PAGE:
Watershed Case Profile Series: Creating the Future in the City of Coquitlam


Note to Reader:

The Coquitlam story is the second in a series of Watershed Blueprint Case Profiles published by the Partnership for Water Sustainability. The purpose of the series is to inform and facilitate inter-regional collaboration in the Georgia Basin. By telling the stories of those who are spearheading changes in practice, this helps other local governments eliminate the “disconnect between information and implementation” that may otherwise hold them back.

To download a copy of the Watershed Case Profile, click on Watershed Planning & Rainwater Management: Creating the Future in the City of Coquitlam.

Coquitlam Watershed Planning and Rainwater Management Article (Jan 2014)_cover

Build a Vision and Create a Legacy

Kim Stephens_Sep-2014_DSC_0495_120p“Bridging the gap between awareness and action in local government requires that three critical success factors be in alignment to build a vision and create a legacy: organizational and political commitment; internal champions who provide energy and leadership and stimulate willingness to change; and trust between individuals and departments,” observes Kim Stephens, Executive Director of the Partnership for Water Sustainability in British Columbia. “Over a long period of time, and in fact dating back to the mid-1990s, all three factors have been in play in the City of Coquitlam.

Balance Idealism with Pragmatism

Peter-Steblin_Coquitlam CAO_120p“We have arrived at a good place, but the journey has not been easy. In fact, we had to work our way through some pretty contentious periods. We persevered, we adapted and we progressed,” reflects Peter Steblin, City Manager.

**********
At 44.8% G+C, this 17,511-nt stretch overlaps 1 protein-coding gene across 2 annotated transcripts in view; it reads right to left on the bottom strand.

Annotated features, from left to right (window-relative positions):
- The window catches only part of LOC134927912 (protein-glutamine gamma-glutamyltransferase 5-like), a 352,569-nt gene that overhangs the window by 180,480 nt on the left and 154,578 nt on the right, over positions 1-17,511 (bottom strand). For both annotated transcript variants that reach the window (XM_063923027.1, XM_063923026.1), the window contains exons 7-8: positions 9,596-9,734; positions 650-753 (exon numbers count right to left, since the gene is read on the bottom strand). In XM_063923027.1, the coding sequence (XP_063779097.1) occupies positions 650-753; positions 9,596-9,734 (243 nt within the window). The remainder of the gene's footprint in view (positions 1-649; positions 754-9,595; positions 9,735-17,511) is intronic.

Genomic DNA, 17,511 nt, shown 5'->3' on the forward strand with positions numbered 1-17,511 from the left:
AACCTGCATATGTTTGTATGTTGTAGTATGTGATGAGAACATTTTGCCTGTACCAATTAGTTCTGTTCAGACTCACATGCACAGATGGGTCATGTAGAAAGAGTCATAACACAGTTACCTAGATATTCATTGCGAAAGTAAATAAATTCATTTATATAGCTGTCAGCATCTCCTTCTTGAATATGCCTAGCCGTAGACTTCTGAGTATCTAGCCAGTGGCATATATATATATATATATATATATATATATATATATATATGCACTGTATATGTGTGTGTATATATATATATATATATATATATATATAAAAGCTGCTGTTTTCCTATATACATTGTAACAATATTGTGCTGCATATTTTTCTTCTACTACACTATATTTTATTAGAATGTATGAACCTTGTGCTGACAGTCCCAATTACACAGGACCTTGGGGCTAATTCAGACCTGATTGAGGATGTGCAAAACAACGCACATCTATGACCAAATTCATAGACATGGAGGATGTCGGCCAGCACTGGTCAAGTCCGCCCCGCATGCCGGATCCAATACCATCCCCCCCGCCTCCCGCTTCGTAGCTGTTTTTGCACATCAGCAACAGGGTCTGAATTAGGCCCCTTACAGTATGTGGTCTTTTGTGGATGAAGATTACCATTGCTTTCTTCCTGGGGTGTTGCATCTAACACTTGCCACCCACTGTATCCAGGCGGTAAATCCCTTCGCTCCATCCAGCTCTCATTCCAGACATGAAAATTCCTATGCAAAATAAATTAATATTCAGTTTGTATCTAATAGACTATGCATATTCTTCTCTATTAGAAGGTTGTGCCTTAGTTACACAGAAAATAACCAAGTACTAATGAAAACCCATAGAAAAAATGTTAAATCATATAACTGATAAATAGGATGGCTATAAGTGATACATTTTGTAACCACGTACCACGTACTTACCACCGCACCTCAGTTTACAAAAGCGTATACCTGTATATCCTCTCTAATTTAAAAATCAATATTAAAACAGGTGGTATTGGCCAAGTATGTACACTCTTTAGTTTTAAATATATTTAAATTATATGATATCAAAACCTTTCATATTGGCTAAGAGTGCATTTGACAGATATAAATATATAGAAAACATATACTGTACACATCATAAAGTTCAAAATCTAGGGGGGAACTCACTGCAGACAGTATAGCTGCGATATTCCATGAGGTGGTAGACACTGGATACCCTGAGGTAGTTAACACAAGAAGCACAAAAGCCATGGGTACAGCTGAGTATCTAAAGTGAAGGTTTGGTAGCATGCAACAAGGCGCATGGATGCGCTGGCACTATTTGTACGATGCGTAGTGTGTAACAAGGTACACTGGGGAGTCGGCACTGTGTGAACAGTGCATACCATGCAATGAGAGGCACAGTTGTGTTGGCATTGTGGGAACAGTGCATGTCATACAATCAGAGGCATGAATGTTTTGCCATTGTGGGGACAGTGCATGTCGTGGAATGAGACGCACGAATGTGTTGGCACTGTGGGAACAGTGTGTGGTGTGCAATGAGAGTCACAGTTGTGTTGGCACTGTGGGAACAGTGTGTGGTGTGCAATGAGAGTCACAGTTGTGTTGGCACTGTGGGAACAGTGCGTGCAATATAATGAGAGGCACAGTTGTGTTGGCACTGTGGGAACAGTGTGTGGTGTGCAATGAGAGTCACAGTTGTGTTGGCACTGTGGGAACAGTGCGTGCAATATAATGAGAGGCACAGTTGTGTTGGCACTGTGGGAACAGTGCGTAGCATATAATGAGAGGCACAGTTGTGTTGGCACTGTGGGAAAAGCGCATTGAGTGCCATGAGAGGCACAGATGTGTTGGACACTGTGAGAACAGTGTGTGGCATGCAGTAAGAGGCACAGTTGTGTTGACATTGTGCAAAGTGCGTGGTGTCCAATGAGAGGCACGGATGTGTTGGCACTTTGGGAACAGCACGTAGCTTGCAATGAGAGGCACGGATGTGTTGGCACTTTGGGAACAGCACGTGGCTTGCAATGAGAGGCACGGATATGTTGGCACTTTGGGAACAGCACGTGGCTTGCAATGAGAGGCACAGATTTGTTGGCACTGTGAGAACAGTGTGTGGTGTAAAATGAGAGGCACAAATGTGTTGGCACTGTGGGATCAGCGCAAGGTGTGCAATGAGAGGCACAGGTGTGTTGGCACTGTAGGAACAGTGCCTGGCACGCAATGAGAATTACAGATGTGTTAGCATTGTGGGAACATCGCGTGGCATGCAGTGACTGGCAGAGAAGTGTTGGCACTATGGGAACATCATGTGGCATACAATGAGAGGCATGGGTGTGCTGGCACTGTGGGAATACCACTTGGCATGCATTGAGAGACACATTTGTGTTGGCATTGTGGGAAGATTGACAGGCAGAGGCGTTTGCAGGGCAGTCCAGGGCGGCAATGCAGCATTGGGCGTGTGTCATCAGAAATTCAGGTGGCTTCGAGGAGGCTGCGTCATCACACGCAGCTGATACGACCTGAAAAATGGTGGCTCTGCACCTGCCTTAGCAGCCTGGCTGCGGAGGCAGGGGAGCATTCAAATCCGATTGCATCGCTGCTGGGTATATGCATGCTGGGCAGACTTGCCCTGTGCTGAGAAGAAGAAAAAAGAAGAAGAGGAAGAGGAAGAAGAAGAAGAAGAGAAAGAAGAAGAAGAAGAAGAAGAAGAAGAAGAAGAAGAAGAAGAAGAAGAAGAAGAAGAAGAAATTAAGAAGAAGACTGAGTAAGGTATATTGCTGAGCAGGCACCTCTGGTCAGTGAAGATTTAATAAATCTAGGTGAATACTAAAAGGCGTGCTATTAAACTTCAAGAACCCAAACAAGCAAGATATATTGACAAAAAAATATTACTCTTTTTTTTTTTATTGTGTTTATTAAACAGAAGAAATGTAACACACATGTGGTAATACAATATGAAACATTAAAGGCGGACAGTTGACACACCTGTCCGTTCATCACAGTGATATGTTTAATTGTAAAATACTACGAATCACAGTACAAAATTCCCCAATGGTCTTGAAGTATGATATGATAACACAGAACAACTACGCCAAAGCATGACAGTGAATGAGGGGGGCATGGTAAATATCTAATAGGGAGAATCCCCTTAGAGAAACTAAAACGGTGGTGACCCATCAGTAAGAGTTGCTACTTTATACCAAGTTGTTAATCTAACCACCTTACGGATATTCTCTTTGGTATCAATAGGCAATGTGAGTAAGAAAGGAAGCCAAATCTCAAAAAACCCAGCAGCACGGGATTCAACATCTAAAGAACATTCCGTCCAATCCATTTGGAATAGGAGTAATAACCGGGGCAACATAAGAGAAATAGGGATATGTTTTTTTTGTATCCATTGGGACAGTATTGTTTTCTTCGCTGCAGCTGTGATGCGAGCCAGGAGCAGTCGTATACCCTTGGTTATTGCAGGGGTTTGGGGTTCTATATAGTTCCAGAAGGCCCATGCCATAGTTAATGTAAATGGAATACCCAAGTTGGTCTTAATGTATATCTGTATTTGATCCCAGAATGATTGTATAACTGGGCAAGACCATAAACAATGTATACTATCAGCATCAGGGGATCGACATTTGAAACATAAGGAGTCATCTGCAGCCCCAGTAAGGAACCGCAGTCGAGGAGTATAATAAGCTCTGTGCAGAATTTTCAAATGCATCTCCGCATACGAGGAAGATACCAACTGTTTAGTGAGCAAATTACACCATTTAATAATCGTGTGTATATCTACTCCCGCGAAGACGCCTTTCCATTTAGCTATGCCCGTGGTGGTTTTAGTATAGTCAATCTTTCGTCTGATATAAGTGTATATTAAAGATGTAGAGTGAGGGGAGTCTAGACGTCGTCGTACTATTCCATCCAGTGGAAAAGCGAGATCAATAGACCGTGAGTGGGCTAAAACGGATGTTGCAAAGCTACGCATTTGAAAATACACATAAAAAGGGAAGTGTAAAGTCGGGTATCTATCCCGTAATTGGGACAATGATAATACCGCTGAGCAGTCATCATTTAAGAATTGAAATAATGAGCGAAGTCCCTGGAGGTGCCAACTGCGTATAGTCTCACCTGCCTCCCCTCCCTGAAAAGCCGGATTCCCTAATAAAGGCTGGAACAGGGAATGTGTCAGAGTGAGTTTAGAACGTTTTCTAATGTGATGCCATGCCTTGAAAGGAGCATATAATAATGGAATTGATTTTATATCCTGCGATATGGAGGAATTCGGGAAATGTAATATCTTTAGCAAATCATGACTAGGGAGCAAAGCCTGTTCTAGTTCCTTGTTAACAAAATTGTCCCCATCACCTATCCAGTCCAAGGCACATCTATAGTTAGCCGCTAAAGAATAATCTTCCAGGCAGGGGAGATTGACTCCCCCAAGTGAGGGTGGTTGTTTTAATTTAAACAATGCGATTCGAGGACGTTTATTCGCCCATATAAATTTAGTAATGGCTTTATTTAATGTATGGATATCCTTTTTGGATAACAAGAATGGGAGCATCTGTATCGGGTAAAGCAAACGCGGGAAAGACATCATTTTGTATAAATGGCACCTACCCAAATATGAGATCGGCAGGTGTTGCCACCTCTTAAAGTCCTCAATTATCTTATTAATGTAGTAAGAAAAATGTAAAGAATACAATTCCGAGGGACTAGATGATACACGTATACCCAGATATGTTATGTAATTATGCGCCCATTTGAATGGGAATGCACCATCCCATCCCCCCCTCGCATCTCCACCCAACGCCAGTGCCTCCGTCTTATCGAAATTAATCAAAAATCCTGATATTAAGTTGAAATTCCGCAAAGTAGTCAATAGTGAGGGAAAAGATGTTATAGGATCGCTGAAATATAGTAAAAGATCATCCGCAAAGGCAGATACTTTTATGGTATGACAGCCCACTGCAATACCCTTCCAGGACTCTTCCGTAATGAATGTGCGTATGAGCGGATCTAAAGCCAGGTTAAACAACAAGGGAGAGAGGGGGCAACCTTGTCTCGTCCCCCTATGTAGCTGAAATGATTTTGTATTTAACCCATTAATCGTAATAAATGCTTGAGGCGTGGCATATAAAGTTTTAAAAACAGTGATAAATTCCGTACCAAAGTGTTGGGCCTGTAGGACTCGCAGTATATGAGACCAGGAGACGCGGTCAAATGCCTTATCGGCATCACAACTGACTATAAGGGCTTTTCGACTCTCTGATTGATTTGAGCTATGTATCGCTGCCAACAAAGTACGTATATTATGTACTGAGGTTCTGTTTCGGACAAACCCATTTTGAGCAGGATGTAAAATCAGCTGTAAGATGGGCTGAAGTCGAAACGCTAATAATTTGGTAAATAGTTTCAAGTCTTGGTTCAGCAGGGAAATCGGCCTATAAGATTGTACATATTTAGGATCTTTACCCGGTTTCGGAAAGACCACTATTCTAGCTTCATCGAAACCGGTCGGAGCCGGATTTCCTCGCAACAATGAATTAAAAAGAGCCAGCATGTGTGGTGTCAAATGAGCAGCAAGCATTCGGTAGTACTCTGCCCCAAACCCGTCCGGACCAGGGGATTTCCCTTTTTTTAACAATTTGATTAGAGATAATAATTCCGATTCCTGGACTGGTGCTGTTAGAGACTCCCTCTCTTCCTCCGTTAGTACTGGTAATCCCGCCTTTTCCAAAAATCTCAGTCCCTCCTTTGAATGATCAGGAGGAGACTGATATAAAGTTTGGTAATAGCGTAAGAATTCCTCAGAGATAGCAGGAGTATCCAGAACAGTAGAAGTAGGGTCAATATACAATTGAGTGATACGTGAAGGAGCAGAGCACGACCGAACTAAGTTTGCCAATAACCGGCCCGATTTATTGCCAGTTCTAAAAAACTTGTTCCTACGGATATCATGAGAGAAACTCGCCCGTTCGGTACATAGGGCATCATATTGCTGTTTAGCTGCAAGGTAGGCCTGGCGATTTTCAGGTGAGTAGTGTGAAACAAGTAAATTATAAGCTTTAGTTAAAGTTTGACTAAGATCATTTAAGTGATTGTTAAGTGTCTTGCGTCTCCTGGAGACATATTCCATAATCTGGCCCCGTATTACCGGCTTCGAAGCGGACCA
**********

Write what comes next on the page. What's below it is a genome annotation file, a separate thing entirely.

“We want other local governments to know about the good, the bad and the ugly of the Coquitlam story so that they may learn from our experience and know that it is okay to stumble.”

“A decade ago, the City’s approach to watershed-based community planning and rainwater management was quite idealistic. It was also prescriptive and impractical. As a result, the City could not implement what was proposed. This resulted in significant complaints from the development community which, in turn, culminated in Council-Staff conflict.”

“With the advantage of hindsight, we now have an appreciation of the extent to which this conflict has defined the journey. There was a dark period yet that is what makes the Coquitlam story authentic and helped us to develop approaches which balance idealism with pragmatism.”

Implementing a Watershed-Based Approach to Community Planning

“An interesting aspect of Coquitlam’s story is that it demonstrates, on a local level, how attitudes and approaches in the Metro Vancouver region have evolved with watershed management and the recognition of rainwater as a resource,” reports Melony Burton, the City’s Watershed and Drainage Coordinator.  Since 2007, she has been the champion tasked with drainage utility planning and driving the ISMP process.Melony-Burton_Dec-2013_120p

“Going back to the 1990s, and the start of watershed-based planning approaches, Coquitlam has been involved in pilot projects that put these theories to the test. Since then they have continued to take concepts introduced regionally, and implement them incrementally, each effort building on the successes or lessons of the last. In the process, Coquitlam has learned by doing.”

Learn by Doing & Build on Experience

“Changing the way we do things means taking on new challenges and not always getting it entirely right the first time.  But all attempts generally have some salvageable elements to move forward on,” emphasizes Melony Burton.

“Over the past decade, the City has built on pragmatic experience in first securing political support for a watershed-based approach to community planning; and then developing, implementing and refining practical rainwater management applications that mimic the natural Water Balance.”

To Learn More:

The Table of Contents presents a section-by-section synopsis of the Coquitlam storyline and is written for the busy reader. The storyline is structured in three parts that address:

  • What (Part A)
  • So What (Part B)
  • Now What (Part C)

To download a copy of the Watershed Case Profile, click on Watershed Planning & Rainwater Management: Creating the Future in the City of Coquitlam.

Build Vision & Create Legacy_2014